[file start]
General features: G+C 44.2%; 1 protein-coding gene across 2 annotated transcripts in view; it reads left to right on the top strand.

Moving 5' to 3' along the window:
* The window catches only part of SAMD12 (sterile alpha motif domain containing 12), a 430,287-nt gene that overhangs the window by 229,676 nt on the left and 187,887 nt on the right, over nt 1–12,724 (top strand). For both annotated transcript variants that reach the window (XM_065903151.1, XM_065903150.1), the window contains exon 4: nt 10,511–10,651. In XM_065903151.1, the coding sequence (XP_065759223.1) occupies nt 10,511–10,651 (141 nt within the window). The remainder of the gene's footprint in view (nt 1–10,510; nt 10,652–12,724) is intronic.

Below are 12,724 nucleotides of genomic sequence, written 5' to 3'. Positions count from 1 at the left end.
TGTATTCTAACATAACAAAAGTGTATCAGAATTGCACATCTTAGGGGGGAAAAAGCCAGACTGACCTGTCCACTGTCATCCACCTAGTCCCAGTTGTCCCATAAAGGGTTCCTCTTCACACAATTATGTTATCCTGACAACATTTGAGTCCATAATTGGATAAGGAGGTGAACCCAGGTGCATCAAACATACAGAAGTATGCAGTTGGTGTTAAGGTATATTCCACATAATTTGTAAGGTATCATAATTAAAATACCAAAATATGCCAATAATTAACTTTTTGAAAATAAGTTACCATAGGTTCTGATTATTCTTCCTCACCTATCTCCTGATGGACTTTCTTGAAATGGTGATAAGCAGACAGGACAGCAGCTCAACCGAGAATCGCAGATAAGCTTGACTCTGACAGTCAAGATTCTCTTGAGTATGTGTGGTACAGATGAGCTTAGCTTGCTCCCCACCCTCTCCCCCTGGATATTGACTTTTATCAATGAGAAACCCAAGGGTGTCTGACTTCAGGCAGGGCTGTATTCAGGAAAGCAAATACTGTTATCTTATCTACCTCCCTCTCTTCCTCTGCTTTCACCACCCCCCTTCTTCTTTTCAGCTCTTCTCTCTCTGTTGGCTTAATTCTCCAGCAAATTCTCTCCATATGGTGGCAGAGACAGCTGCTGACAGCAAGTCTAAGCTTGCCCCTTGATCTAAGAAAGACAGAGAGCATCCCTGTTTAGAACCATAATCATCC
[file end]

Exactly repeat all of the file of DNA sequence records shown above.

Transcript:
General features: G+C 44.2%; 1 protein-coding gene across 2 annotated transcripts in view; it reads left to right on the top strand.

Moving 5' to 3' along the window:
* The window catches only part of SAMD12 (sterile alpha motif domain containing 12), a 430,287-nt gene that overhangs the window by 229,676 nt on the left and 187,887 nt on the right, over nt 1–12,724 (top strand). For both annotated transcript variants that reach the window (XM_065903151.1, XM_065903150.1), the window contains exon 4: nt 10,511–10,651. In XM_065903151.1, the coding sequence (XP_065759223.1) occupies nt 10,511–10,651 (141 nt within the window). The remainder of the gene's footprint in view (nt 1–10,510; nt 10,652–12,724) is intronic.

Below are 12,724 nucleotides of genomic sequence, written 5' to 3'. Positions count from 1 at the left end.
TGTATTCTAACATAACAAAAGTGTATCAGAATTGCACATCTTAGGGGGGAAAAAGCCAGACTGACCTGTCCACTGTCATCCACCTAGTCCCAGTTGTCCCATAAAGGGTTCCTCTTCACACAATTATGTTATCCTGACAACATTTGAGTCCATAATTGGATAAGGAGGTGAACCCAGGTGCATCAAACATACAGAAGTATGCAGTTGGTGTTAAGGTATATTCCACATAATTTGTAAGGTATCATAATTAAAATACCAAAATATGCCAATAATTAACTTTTTGAAAATAAGTTACCATAGGTTCTGATTATTCTTCCTCACCTATCTCCTGATGGACTTTCTTGAAATGGTGATAAGCAGACAGGACAGCAGCTCAACCGAGAATCGCAGATAAGCTTGACTCTGACAGTCAAGATTCTCTTGAGTATGTGTGGTACAGATGAGCTTAGCTTGCTCCCCACCCTCTCCCCCTGGATATTGACTTTTATCAATGAGAAACCCAAGGGTGTCTGACTTCAGGCAGGGCTGTATTCAGGAAAGCAAATACTGTTATCTTATCTACCTCCCTCTCTTCCTCTGCTTTCACCACCCCCCTTCTTCTTTTCAGCTCTTCTCTCTCTGTTGGCTTAATTCTCCAGCAAATTCTCTCCATATGGTGGCAGAGACAGCTGCTGACAGCAAGTCTAAGCTTGCCCCTTGATCTAAGAAAGACAGAGAGCATCCCTGTTTAGAACCATAATCATCC